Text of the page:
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Everybody else is doing it so why can’t we: The Sad Demise of the Post-Iverson Sixers

in HOOPS by

—At a certain point in the last three seasons, it appeared the Philadelphia 76ers were tanking: trading away their best talent and continuing to lose games.

The Sixers won just 19 games in the ’13-14 season. 18 in the ’14-15 season and just 10 games so far this season. Which ammounts to a 47-195 record. Since General Manager Sam Hinkie was hired.

Under Hinkie the Sixers wanted to score big in the draft, and they didn’t even come close.

But, hey, tanking is the new trying right? It’s how you build. Just like the Spurs did with Timmy Duncan, right?

It would seem as though that strategy was justified for a crystallized period in the NBA. Why go for 40 wins and the eighth seed, or even worse a low lottery pick, when you know the Heat or Spurs will win anyhow? You’re going to get punished in the draft for winning, but never make progress towards the promised land.

The 76ers led by General Manager Sam Hinkie tried to do the right thing in that they were really trying to bring a big time winner back to Philly. How they went about it is another matter.

But that ambition is huge and even more important in a huge basketball city. That much effort and intensity of desire is what spurns 13-page letters when it all unravels.

This week Hinkie resigned. In doing so he wrote a 13-page letter to ownership and Jerry Colangelo . Colangelo, the chairmen of USA Basketball and former owner of the Phoenix Suns, was hired by the team in December as a consultant and basically clean up the mess that was the Philadelphia 76ers.

Hinkie’s passionate 13-page letter was allegedly leaked to the media by Colangelo, according to Yahoo Sports . It now appears that Colangelo will bring in his son, Bryan Colangelo, to be Hinkie’s replacement.

Whether Hinkie deserved to go or not, the biggest problem people had with what was happening in Philly is they weren’t trying to do the right thing. They were actually tanking.  They weren’t trying to win. And it was about winning, even if you only win 40 games or a few less.

The strategy was clear: trading away their best talent in order to sink lower in the standings and get a higher pick in the NBA Draft lottery. In reality it was a vicious cycle of missing draft picks and continuing to tank. The legitimacy of the whole league was at stake and commissioner Adam Silver didn’t want that, so he tapped Jerry Colangelo to go in and try to teach the boys some good old fashion 80’s and 90’s NBA team building.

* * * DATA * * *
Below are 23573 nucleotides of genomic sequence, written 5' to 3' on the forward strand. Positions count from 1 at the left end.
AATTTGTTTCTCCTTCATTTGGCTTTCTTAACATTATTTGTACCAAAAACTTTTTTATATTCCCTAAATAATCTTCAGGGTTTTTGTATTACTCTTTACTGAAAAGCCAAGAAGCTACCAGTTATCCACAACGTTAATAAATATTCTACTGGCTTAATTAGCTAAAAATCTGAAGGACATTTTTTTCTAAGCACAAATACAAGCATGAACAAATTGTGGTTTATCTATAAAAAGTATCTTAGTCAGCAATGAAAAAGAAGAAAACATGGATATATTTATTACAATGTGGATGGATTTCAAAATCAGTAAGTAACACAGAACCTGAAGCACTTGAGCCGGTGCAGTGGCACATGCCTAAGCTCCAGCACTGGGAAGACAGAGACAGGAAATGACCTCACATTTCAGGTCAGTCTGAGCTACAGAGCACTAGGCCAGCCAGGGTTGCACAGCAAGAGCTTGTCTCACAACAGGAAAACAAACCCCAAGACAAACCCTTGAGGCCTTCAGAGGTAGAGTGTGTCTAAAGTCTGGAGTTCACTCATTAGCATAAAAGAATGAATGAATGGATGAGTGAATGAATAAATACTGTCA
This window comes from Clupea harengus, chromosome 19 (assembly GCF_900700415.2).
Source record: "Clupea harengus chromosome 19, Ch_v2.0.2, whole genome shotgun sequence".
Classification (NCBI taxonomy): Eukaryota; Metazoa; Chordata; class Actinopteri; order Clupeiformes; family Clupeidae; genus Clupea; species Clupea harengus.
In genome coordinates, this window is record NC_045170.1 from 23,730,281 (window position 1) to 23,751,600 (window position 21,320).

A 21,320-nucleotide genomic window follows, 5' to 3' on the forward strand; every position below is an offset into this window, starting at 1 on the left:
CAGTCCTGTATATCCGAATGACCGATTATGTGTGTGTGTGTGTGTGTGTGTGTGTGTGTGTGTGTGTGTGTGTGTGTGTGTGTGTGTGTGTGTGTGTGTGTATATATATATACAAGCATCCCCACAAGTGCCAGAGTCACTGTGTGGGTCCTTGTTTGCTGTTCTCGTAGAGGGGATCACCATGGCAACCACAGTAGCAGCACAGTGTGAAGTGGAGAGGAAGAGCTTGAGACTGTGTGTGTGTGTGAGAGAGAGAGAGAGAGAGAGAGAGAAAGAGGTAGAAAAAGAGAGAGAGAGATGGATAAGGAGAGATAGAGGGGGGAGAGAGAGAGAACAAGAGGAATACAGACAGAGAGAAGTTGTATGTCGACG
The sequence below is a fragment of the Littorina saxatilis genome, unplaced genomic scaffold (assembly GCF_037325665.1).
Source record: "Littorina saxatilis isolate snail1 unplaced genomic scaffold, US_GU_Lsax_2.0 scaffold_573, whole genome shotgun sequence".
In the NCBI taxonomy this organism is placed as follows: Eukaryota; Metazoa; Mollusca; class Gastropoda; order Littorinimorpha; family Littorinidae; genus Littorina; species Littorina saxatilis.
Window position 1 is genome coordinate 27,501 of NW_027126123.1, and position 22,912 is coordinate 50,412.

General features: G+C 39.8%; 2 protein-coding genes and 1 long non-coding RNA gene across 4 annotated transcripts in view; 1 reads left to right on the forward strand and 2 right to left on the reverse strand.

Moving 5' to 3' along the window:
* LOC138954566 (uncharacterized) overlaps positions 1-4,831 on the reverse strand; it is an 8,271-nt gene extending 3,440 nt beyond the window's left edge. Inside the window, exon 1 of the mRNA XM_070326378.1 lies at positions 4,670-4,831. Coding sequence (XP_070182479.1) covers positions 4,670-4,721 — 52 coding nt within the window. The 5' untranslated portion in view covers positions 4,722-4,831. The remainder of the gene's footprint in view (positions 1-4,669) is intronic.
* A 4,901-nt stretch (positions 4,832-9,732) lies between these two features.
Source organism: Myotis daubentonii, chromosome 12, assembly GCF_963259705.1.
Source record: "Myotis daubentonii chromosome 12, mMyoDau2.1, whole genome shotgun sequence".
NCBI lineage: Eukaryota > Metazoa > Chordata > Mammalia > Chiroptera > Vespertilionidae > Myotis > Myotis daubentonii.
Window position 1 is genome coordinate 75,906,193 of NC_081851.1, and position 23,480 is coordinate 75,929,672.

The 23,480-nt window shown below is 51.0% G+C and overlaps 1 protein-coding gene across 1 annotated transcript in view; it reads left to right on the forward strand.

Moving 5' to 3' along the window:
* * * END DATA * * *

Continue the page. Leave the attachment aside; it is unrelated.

Much of an NBA’s success is dependent on talent evaluation. Beyond talent evaluation you then must decide would this player fit with our scheme. Then there’s the allure of the trade, the chance to give up something to get something in return and then get nothing. Which happened far too many times. Evan Turner was a nice piece and he’s doing great in Boston. Of course Turner probably didn’t want to be in Philly so they tried to get something for him or save money and they did not,Danny Granger never played an NBA minute for the Sixers, the incoming piece in the turner trade. Then there’s Michael Carter-Williams perhaps the most damaging of all the moves gone bad, you don’t trade Michael Carter-Williams.

And then there’s Jahlil Okafor who never wanted to be in Philly to begin with. But they drafted him anyway. Okafor might produce under new management and the right players around him. Protecting his talent might have also had something to do with the change in Philly.

And so with as much effort and desire of years, Sam Hinkie is gone and the the Father-Son combo of Jerry and Bryan Colangelo, who have never, let’s repeat that, been devoid of talent in their history with the NBA, and that most notably was with Phoenix and Toronto, are in.

The Colangelo’s have never gotten their respective teams over the hump per se, (Father closer than son with Phoenix such as in 1992-93), but they got them a whole lot further than Hinkie got the Sixers and more than likely will get them back to the respectable playoff contending ways.

Allen Iverson was traded in Dec. 2006. Since that trade, the Sixers have only won more than 40 games twice and have had a sub. 300 win percentage for the last three seasons.

It takes a lot of things to fall in the right place to be a contender, it takes hitting on the right guys in the draft year after year after year and building a system that makes those guys hits not misses. Ask Golden State and San Antonio.

Hinkie tried and he’s probably better off elsewhere. The NBA tasked Colangelo with making the Sixers respectable again, and Hinkie’s time ran out.